For three quarters, the Toronto Raptors were able to hang with the Boston Celtics. Then the fourth quarter came.
Raise your hand if you’ve heard this story before.
Despite battling with the Celtics through the first 36 minutes of the game and piecing together one of their strongest quarters of the season, the Raptors fell apart in a disastrous fourth quarter and dropped a 99-95 decision at the Air Canada Centre on Wednesday night.
After keeping pace in the first half and then coming out to score 34 points in the third, Toronto reeled off a 17-4 run to close the quarter and went into the fourth ahead by 10. The ten-point advantage was the largest of the game for either team, and the Raptors gave it away in the opening three and a half minutes of the quarter.
Tying the game at 79 on a made free throw off of a Kevin Garnett three-point play, the Celtics were able to grind out their fifth straight game to remain unbeaten since they lost All-Star point guard Rajon Rondo to a torn ACL.
Toronto was as bad in the fourth as it was good in the third, following up a 34-point quarter by managing just 16 in the fourth. The Celtics nearly doubled their offensive output by scoring 30 points, with Garnett contributing 11 of his game-high 27 in the final frame. He also grabbed 10 rebounds.
“I think the whole city knows what we can do,” Gay said. “We saw a little bit in the third quarter and the fourth. We had some defensive letdowns that we couldn’t come back from.”
The game also marked the return of Andrea Bargnani to the lineup after missing the previous 26 games with a torn ligament in his right elbow. He finished with 13 points off of the bench, one of five Toronto players to top double figures in the loss.
The team was led by Rudy Gay’s 25 points, marking it three straight games of leading the team in scoring since being traded to the Raptors from the Memphis Grizzlies.
The return of Bargnani
After a 26-game absence, Bargnani was greeted with a mix of cheers and boos when he checked into the game for the first time. Despite the rough reception from his home crowd, Bargnani played well in nearly 24 minutes of action. Finishing with 13 points, he shot 5-for-10 from the floor and added three rebounds, two assists and two steals.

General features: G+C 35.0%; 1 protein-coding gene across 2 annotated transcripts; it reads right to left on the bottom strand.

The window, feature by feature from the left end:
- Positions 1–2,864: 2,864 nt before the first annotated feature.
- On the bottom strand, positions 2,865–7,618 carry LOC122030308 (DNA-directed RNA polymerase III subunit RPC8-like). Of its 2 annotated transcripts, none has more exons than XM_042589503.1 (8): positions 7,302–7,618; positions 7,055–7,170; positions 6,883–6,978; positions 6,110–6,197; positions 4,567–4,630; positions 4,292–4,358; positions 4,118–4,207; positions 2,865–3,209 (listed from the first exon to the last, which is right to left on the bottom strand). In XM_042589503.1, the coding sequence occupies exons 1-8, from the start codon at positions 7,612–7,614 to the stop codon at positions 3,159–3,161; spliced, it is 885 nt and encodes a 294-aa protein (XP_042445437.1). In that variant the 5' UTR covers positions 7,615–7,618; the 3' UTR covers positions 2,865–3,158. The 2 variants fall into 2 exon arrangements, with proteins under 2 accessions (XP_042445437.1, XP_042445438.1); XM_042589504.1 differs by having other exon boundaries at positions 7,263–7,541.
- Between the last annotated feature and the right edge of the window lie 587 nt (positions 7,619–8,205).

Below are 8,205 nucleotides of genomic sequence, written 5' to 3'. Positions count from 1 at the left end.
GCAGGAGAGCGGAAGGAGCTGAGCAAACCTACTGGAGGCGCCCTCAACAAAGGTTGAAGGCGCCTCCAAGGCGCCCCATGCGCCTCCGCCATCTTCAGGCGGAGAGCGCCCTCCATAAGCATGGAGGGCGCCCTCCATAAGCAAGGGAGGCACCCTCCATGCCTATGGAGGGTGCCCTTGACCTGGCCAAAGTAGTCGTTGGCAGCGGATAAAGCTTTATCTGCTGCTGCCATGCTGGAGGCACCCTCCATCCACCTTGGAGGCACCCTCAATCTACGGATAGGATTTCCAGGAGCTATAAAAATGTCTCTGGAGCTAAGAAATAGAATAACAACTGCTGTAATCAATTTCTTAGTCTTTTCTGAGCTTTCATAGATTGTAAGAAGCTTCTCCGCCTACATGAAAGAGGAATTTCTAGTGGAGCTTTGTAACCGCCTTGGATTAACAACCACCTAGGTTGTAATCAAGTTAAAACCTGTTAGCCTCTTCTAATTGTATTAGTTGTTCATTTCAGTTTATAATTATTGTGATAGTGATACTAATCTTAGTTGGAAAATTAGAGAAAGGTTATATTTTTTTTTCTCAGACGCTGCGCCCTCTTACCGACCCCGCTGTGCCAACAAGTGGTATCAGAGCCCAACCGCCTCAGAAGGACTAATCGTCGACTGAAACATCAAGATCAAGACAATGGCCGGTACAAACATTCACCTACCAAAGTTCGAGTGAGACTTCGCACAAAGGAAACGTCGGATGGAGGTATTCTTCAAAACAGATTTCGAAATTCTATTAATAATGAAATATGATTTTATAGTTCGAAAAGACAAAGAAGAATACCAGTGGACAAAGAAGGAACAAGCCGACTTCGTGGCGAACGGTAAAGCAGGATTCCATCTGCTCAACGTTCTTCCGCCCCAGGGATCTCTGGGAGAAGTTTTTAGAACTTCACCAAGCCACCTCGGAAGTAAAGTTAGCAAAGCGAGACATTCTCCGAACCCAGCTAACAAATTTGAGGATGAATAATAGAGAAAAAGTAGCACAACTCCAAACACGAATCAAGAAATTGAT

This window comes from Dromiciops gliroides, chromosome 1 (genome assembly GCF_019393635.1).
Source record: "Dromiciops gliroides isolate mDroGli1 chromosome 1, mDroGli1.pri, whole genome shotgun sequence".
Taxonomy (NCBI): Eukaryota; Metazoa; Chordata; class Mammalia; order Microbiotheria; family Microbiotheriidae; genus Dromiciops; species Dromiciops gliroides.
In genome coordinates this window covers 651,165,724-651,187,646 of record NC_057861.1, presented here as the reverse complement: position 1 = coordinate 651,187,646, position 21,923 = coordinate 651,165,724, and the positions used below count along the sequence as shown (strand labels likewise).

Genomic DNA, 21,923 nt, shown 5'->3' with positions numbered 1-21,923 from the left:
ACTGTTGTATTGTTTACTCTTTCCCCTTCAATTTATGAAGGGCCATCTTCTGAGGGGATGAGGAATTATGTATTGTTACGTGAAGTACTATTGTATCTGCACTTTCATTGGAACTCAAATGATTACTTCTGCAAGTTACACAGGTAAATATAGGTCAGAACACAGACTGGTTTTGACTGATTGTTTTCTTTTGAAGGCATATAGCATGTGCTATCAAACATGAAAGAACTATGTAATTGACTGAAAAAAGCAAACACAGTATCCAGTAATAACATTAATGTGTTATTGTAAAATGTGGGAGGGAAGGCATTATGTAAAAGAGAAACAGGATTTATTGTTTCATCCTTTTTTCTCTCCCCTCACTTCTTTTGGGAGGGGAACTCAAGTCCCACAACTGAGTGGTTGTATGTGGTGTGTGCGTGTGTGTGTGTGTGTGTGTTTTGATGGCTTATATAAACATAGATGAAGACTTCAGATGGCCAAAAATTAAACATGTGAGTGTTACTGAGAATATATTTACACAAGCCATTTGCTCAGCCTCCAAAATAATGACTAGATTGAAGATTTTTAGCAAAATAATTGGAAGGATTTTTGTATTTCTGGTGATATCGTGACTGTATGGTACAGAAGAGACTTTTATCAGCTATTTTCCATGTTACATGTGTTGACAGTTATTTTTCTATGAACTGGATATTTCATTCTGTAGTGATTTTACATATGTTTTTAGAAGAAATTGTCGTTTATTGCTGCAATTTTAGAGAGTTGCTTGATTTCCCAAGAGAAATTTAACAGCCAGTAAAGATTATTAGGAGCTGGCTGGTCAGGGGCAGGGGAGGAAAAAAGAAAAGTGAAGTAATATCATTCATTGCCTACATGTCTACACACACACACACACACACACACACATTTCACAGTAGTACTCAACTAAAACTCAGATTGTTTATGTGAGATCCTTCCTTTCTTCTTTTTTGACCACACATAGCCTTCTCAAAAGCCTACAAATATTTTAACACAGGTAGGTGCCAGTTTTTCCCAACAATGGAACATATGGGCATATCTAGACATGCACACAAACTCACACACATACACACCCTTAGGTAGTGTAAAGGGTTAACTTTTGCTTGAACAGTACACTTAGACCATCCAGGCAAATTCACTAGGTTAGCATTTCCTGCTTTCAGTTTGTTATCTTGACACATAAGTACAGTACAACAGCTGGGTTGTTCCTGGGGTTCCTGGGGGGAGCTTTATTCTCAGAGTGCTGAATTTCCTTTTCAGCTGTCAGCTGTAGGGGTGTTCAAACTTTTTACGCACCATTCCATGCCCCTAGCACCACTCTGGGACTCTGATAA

While his rebounding numbers were nothing to write home about, that was to be expected. He did play with a lot energy on both ends of the floor and earned the appreciation from the crowd after he cut to the basket immediately after a missed jumper to receive a feed from Kyle Lowry for the easy finish.
After the game, Bargnani was asked for his reaction to the less-than inviting reception he received when he checked into the game for the first time since December.
“No reaction,” he said. “I try to focus on the game. I hear some cheers, some boos, but I try to lock in and try to be aggressive. Try to do my best to help the team. It’s not my role to say it’s fair or unfair. I’m a player so I just have to go in and try to contribute to the team.”
Coach Dwane Casey, on the other hand, was not a fan of the reception toward his player.
“I’m disappointed,” he said. “This young man has done nothing to deserve that. He’s been hurt. Fans have a right to boo, cheer. Boo me, whoever they want to boo. I don’t think Andrea deserved that. The young man is coming back from a serious injury. I thought he was a pro about it.”
A “Lowryesque” third quarter
Ever since Kyle Lowry returned from the triceps injury that kept him sidelined for seven games in December he has floated between aggressive Kyle and passive Kyle. While his want to move the ball and keep his teammates involved is a great thing, the team needs Lowry to play his game. The rough, bold and aggressive style of play that makes him one of the toughest point guards in the league to try to stop.
The aggressive Lowry was present in the third quarter of the game on Wednesday night. Lowry scored 10 points and had three rebounds and three assists, shooting 4-of-5 from the floor and 2-of-2 from deep in the quarter. He finished the game with 17 points, seven rebounds, eight assists and four steals (to go along with four turnovers), but it was in that third quarter where he was truly a handful.
Highs and lows for Gay
Gay led the team in scoring for the third straight time with 25 points against the Celtics, but he needed 24 shots to get them. Shooting just 8-for-24 from the floor, Gay logged over 41 minutes but really faded in the fourth, making only one of his nine attempts in the quarter.
While it’s important to have Gay on the floor to get acclimated with the offensive and defensive schemes, the drop off of his effectiveness after exerting energy on both ends of the floor all game was visible down the stretch.
Youth meets experience
Despite Gay and DeMar DeRozan combining to shoot 13-for-40 from the floor and the team having that horrific fourth quarter, the Raptors still had a chance to win the game, only losing by four.
In a season with countless games lost by a handful of points, they might have traded for a go-to guy, but the Raptors still need to learn how to advantage of their opportunities.
Squandering a 10-point fourth quarter lead is bad. Squandering a 10-point fourth quarter lead to a veteran-laden Boston team is even worse. Against the Celtics they lost their composure while Boston remained calm.
“I thought we rebounded well, defended well, caused some turnovers and were able to get out on the break and get some easy ones,” Paul Pierce said about Boston’s fourth-quarter effort. “I feel like we didn’t have the pace we wanted all game long until the fourth and once we picked that pace up we got the lead and were able to win the game.”